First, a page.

It is hard not to draw the conclusion that the small number of lenders based in this country has led to little competition and therefore low levels of innovation.

Bell says: ‘If we were to get a strong band of customers saying they wanted something different, or there was feedback from intermediaries saying there was demand, then I think lenders would react to that.’

One facet of lending on foreign property that prospective clients may be unaware of, is the relatively low loan to value (LTV) rates available.

In Spain clients would need a minimum of 25% as a deposit, in France maximum loan to values are around 80% to 85%, depending on the client. This can be problematic, especially when the other costs of buying abroad are taken into account. In France, legal fees and taxes are high and buyers are advised to budget for at least 15% of the property price.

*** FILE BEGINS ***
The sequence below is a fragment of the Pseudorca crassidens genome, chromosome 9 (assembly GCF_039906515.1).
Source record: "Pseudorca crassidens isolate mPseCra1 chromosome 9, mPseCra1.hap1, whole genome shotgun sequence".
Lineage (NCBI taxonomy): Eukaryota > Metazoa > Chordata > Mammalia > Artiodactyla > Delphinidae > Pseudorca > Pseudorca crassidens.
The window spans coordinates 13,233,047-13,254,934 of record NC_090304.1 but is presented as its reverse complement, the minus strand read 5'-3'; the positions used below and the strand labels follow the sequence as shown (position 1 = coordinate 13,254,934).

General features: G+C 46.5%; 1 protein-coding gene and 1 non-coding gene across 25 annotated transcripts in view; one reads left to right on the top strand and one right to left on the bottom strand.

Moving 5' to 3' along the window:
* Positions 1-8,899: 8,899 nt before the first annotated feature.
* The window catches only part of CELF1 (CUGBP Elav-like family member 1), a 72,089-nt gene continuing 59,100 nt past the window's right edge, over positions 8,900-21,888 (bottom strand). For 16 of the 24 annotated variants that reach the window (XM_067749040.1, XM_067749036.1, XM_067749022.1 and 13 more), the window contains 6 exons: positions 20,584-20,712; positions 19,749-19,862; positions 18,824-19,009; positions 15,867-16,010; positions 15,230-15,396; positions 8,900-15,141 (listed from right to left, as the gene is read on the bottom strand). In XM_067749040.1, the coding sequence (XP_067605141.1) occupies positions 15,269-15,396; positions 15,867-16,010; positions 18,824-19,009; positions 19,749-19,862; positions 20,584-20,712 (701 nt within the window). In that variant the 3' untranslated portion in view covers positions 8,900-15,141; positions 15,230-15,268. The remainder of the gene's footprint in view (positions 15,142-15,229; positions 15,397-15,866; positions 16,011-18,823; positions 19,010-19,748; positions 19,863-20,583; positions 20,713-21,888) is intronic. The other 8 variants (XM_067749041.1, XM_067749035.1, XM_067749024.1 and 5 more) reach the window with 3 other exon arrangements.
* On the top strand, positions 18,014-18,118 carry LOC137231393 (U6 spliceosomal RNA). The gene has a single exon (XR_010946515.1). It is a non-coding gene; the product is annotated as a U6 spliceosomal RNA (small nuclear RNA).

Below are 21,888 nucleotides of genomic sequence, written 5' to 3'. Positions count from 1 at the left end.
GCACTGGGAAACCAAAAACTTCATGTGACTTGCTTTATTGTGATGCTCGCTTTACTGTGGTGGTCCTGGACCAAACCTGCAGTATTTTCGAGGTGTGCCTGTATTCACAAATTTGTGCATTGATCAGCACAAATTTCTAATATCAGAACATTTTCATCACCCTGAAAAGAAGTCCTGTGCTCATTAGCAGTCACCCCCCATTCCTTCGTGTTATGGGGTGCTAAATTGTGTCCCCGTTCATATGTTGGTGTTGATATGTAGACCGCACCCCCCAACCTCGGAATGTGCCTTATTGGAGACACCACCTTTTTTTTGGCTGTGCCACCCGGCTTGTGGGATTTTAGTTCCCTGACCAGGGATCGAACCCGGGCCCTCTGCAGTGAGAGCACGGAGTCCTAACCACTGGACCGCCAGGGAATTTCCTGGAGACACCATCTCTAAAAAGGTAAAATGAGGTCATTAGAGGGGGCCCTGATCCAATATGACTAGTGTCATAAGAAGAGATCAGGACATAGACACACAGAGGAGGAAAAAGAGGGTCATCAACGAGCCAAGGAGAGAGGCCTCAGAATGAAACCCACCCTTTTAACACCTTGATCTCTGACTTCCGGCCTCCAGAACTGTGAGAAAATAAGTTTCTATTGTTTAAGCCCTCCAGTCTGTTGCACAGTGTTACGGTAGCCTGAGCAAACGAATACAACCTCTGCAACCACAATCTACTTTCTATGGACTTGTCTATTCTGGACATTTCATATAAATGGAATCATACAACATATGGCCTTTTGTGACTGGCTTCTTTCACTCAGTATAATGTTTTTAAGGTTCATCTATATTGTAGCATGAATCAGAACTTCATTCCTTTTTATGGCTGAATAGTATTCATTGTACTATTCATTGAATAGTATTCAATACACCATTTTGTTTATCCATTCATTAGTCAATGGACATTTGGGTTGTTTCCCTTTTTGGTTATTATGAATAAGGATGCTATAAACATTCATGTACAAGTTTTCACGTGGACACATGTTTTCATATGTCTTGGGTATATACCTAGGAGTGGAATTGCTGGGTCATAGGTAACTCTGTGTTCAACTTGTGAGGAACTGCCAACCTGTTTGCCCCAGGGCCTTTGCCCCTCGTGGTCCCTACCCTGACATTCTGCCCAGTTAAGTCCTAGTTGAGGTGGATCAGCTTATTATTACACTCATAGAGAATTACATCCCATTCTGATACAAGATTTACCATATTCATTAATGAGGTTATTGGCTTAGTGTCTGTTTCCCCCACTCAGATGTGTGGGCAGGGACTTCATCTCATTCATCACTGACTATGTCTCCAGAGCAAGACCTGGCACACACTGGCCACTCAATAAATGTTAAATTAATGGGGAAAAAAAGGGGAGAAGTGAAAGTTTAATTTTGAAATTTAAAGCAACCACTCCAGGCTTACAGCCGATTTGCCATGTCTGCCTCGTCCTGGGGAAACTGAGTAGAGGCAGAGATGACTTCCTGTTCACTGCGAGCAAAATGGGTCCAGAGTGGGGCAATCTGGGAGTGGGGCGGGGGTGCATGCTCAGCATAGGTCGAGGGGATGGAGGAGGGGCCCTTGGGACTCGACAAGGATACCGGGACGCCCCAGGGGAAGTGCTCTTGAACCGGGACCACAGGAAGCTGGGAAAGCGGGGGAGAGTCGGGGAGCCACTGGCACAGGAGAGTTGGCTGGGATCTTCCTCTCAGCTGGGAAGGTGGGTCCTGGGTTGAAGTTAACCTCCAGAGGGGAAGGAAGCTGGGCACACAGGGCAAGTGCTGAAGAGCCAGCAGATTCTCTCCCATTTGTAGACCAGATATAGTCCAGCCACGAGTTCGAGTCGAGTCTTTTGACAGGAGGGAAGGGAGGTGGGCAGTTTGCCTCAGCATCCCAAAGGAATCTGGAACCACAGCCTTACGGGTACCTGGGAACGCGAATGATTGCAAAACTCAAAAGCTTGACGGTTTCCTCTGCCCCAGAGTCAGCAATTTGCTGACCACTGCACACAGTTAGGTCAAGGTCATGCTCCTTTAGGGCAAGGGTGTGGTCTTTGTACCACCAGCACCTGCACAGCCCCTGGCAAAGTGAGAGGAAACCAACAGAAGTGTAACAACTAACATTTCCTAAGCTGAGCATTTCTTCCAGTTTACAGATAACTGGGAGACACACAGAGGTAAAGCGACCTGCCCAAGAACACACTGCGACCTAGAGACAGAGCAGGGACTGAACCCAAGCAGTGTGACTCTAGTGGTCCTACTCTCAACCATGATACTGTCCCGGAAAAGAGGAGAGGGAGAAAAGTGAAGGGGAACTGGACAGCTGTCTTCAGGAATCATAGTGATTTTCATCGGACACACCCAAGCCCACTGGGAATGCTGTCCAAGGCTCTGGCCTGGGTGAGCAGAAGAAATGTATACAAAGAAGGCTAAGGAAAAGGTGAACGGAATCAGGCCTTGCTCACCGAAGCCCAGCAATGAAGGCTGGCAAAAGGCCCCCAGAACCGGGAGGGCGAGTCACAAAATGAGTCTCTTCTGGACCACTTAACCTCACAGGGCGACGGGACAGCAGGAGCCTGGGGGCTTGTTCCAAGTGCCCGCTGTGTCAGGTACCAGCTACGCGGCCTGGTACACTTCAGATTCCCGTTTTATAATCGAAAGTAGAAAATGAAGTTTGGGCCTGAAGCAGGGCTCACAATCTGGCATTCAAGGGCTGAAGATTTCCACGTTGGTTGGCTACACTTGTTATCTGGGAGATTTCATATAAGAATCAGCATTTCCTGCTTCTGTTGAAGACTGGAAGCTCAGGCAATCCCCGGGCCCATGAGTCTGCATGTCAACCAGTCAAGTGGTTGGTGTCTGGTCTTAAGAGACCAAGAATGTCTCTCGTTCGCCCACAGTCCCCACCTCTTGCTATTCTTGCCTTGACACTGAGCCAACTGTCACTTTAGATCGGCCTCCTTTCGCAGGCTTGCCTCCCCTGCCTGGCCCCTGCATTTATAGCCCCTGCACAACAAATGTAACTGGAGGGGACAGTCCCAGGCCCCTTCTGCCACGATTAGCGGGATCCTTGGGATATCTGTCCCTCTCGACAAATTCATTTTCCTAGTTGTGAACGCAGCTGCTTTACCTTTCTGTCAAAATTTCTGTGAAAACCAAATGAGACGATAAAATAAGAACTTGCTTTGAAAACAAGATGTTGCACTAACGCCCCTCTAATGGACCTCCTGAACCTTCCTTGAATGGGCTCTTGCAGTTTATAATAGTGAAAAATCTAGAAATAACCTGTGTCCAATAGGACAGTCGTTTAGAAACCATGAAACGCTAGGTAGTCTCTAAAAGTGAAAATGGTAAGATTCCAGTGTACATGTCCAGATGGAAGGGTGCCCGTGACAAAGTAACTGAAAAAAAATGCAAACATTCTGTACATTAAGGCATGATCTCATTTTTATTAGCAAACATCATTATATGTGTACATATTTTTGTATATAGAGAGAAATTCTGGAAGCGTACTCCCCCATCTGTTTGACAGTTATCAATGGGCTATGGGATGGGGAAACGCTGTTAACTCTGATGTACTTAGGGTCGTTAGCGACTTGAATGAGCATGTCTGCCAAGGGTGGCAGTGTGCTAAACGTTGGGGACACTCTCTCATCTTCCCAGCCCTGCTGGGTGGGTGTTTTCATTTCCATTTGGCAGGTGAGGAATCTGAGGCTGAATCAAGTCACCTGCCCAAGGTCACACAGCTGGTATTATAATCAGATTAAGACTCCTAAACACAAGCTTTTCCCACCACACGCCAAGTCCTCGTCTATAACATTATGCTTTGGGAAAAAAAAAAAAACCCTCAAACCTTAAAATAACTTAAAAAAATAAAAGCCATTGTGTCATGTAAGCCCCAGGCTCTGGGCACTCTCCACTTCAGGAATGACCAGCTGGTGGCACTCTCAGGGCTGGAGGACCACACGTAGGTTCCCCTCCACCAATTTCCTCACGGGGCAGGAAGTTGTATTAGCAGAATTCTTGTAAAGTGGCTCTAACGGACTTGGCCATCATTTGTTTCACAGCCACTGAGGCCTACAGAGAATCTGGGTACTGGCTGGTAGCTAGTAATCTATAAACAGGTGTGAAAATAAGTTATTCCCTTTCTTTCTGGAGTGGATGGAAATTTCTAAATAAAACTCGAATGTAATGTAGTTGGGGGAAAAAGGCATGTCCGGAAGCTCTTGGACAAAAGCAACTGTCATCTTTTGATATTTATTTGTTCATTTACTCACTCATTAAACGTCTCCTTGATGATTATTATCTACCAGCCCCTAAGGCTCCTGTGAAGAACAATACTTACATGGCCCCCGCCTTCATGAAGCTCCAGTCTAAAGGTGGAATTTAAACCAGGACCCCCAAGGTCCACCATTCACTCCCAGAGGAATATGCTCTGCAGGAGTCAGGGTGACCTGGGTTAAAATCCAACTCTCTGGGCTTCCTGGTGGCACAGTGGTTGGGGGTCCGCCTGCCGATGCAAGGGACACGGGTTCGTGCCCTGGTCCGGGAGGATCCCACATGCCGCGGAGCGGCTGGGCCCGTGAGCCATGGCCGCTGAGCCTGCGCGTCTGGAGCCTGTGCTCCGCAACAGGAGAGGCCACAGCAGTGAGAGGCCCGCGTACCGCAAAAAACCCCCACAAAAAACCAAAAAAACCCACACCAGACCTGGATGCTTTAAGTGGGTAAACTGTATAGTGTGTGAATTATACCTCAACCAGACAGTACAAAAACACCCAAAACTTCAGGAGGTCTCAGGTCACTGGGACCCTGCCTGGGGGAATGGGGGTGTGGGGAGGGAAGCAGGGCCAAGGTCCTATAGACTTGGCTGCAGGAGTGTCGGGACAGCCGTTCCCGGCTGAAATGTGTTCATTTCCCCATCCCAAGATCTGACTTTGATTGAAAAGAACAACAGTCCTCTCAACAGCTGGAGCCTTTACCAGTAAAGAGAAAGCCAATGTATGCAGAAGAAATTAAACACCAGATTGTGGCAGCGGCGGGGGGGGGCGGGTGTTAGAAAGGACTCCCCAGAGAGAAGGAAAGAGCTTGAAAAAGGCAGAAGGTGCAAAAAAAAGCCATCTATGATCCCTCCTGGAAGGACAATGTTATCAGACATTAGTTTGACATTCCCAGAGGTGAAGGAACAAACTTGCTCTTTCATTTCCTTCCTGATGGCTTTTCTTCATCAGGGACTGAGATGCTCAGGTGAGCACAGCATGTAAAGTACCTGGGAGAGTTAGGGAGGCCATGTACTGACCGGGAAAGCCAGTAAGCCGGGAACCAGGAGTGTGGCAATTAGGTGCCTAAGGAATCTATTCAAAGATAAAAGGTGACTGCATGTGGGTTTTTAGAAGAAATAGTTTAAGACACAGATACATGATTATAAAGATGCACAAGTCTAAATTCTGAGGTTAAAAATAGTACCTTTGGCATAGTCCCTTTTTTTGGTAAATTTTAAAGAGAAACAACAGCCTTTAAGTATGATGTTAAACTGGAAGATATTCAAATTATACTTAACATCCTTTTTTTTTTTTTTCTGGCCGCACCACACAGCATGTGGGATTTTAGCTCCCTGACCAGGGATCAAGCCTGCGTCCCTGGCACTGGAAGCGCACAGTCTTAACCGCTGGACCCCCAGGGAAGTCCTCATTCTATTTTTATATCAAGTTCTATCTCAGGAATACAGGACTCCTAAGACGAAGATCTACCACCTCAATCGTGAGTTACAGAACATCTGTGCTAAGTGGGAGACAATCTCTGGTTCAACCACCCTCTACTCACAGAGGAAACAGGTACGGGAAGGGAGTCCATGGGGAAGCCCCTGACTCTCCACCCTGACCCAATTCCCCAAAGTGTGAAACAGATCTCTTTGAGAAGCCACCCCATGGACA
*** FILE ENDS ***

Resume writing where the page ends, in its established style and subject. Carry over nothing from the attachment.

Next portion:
The currency the loan is provided in can also affect the LTV. Corrigan says: ‘At Abbey National Offshore we lend in sterling up to 80% LTV, whereas for a euro mortgage we would only lend up to 70%. In Spain, Portugal and the islands, mortgages are normally available up to 75% LTV, but at around 60% for the euro mortgage.’

Currency options

LTV aside, there is little agreement as to whether it is better to borrow in the home or local currency ‘ or deciding whether it is of any concern to clients.

Kevin Sewell, proprietor of brokers Kevin Sewell International Mortgages, says: ‘When it comes to currency risk I supply people with the information, explain it to them and let them make their own choice. Nobody normally talks about currency fluctuation as a factor in the decision to buy or not. Those that do never end up buying. People buy abroad because they want to be there and by the time they come to me they tend to be quite switched on about these matters.’

Bell, on the other hand, thinks the lending currency makes a difference. He says: ‘There is a logic that says if you are paid in sterling, to avoid currency fluctuations, that is what the mortgage should be in. However, currency risk will always be a factor. There is always a point where one currency is changed to another, and you must be committed to that.’